Learning new skills

New skills give you greater adaptability and employability. There are times when undergoing training or even juggling a second job feels too exhausting. Remember that you’re developing new skills that could open fresh avenues in your current organisation or if doors close. Learning new skills may even change your direction as you discover something you love. It can re-energise you and give you more confidence.

Promoting oneself appropriately

One way to approach this is by concentrating on watching all the bit players in movies. Through building solid technique and having a sound understanding of the bigger picture, these actors know how to make their two minutes’ worth memorable. Take a leaf from their book. You don’t have to hog the screen in order to make an impression. Always share credit when it’s due and be sincere. You play a valuable role, as do others. When promoting, it’s useful to remember what you’re doing (and what you’re doing it for).

Understanding management politics

Politics in any organisation is inevitable. Be observant, tactful and honest, without being needlessly blunt. There will be times when you won’t like what you see, and worse, when you’re called upon to take sides. Try to put yourself in management’s shoes and consider the pressures they might be under. Can you ease the way by simply getting on with your work in a timely, unobtrusive fashion? Is an impartial perspective called for? Some emotional intelligence is definitely called for here. Know the difference between necessary compromise and sticking to your principles. Draw the line when asked to do something that’s unethical (hopefully you won’t be) and make your stance clear for the record. It is sometimes best to beat a ‘strategic retreat’ rather than work for bad eggs.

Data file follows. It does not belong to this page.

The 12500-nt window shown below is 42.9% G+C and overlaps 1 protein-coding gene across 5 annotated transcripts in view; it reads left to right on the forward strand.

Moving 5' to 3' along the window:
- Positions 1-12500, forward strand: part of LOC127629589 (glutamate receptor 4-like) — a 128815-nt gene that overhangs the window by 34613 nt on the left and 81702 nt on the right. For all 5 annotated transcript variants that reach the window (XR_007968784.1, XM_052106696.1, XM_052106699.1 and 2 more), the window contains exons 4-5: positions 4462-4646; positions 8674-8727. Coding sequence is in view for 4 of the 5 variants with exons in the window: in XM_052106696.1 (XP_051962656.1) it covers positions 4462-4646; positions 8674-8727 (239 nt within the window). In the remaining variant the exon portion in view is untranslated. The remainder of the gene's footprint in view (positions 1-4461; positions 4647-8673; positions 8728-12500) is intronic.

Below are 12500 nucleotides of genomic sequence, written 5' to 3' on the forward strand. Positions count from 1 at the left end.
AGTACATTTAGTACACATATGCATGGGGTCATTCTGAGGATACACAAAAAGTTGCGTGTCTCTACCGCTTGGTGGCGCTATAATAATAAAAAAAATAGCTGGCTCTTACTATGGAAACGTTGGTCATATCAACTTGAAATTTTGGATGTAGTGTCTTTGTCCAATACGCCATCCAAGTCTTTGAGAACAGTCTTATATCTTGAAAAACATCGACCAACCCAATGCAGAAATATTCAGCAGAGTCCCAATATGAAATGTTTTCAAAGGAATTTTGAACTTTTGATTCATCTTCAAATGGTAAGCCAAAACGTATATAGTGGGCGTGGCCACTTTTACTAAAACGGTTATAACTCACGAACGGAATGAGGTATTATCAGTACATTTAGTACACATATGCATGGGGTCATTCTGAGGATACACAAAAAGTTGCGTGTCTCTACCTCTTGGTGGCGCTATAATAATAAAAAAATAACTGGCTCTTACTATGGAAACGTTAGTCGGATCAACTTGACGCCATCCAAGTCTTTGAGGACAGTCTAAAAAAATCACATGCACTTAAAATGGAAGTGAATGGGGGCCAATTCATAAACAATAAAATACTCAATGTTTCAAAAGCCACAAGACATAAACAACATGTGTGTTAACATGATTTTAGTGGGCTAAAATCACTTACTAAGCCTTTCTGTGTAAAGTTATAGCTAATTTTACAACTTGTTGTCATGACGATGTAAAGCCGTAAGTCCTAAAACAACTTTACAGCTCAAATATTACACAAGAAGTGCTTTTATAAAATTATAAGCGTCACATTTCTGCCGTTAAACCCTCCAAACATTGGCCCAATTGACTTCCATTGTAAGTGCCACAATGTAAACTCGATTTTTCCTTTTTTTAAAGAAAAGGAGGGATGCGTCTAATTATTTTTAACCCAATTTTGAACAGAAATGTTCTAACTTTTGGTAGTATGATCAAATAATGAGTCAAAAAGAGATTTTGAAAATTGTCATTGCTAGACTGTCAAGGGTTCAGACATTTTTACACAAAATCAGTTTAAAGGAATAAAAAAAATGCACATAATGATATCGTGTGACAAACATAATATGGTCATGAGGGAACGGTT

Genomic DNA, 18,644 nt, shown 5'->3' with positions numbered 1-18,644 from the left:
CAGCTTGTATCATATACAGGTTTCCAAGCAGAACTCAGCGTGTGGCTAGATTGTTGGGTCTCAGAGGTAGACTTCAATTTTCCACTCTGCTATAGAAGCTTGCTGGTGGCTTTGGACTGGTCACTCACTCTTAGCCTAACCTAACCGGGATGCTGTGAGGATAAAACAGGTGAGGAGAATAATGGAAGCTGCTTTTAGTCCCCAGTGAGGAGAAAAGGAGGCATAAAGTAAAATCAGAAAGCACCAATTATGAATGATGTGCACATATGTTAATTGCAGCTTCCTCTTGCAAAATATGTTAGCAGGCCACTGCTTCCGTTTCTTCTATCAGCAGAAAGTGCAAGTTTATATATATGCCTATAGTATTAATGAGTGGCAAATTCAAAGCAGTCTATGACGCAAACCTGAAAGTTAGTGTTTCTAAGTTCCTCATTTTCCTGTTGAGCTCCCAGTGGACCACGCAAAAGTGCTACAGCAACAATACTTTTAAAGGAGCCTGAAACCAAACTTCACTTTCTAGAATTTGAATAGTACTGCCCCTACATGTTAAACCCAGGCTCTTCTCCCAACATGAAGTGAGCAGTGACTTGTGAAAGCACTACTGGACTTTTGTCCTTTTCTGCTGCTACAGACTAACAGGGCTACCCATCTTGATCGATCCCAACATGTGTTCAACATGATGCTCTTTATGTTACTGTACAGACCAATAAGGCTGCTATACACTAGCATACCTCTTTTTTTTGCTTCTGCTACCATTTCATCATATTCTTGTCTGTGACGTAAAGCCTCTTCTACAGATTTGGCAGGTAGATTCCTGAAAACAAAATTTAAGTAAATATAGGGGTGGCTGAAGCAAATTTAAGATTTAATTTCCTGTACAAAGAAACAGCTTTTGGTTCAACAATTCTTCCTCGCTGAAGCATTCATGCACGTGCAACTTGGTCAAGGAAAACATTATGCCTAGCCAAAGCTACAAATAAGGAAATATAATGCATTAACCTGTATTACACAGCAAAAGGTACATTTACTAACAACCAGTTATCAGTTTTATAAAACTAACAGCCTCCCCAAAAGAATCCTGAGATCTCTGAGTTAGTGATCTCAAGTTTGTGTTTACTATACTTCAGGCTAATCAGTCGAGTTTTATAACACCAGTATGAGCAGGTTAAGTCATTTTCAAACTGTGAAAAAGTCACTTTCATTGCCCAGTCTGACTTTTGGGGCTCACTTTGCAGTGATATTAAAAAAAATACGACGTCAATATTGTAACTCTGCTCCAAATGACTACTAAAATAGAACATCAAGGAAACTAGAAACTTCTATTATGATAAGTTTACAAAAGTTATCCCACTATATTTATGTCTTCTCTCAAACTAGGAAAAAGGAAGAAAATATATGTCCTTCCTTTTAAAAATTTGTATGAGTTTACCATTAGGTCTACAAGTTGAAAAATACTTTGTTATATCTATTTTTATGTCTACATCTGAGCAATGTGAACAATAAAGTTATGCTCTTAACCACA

Able to lobby and negotiate

Take note of trends and what’s going on in your industry. Through social media and new platforms, there’s new ways to network and put your company forward. By spotting these, you’re in a position to lobby colleagues and management. Analyse costs and benefits (pluses and minuses) of what you’re hoping to interest others in. Who’s a likely ally? Where might the hurdles be? Consider the end goal and the negotiation required. Join forces with like-minded others. Understand where other players in this space are operating (including other companies, government, and so on). 

However you decide to progress, expend your energies in life areas that resonate. This starts the process of getting ahead in the right way, because it holds deep significance to you.

NOW READ: Does the Australian startup ecosystem have a problem with armchair ‘experts’?

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Eve Ash

Eve Ash is a psychologist, author, filmmaker, public speaker and entrepreneur. She runs Seven Dimensions, a company specialising in training resources for the workplace.